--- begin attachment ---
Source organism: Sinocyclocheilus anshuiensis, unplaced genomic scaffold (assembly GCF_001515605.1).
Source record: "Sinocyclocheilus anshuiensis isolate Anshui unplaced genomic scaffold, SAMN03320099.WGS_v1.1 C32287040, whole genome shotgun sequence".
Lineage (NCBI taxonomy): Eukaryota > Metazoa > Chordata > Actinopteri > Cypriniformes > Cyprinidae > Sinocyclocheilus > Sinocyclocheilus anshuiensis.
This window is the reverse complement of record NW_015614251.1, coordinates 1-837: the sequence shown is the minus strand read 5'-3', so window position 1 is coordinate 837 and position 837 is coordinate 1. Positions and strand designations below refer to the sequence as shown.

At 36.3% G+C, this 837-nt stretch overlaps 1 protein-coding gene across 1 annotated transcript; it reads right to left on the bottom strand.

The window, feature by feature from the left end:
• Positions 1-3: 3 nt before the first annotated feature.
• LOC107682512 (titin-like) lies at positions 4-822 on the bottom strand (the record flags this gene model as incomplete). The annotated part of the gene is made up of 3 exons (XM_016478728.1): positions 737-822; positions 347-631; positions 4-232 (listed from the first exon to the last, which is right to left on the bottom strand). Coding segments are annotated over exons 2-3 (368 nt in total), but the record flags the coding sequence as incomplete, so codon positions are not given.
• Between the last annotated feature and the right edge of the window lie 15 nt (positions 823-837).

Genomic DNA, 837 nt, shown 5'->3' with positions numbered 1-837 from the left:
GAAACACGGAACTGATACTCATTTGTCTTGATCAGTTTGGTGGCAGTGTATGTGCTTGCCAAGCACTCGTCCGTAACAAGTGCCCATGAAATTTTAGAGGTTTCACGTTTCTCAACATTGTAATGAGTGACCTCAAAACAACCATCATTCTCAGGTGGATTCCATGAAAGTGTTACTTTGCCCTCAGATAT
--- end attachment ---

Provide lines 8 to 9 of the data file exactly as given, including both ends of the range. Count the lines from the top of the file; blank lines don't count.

• LOC107682512 (titin-like) lies at positions 4-822 on the bottom strand (the record flags this gene model as incomplete). The annotated part of the gene is made up of 3 exons (XM_016478728.1): positions 737-822; positions 347-631; positions 4-232 (listed from the first exon to the last, which is right to left on the bottom strand). Coding segments are annotated over exons 2-3 (368 nt in total), but the record flags the coding sequence as incomplete, so codon positions are not given.
• Between the last annotated feature and the right edge of the window lie 15 nt (positions 823-837).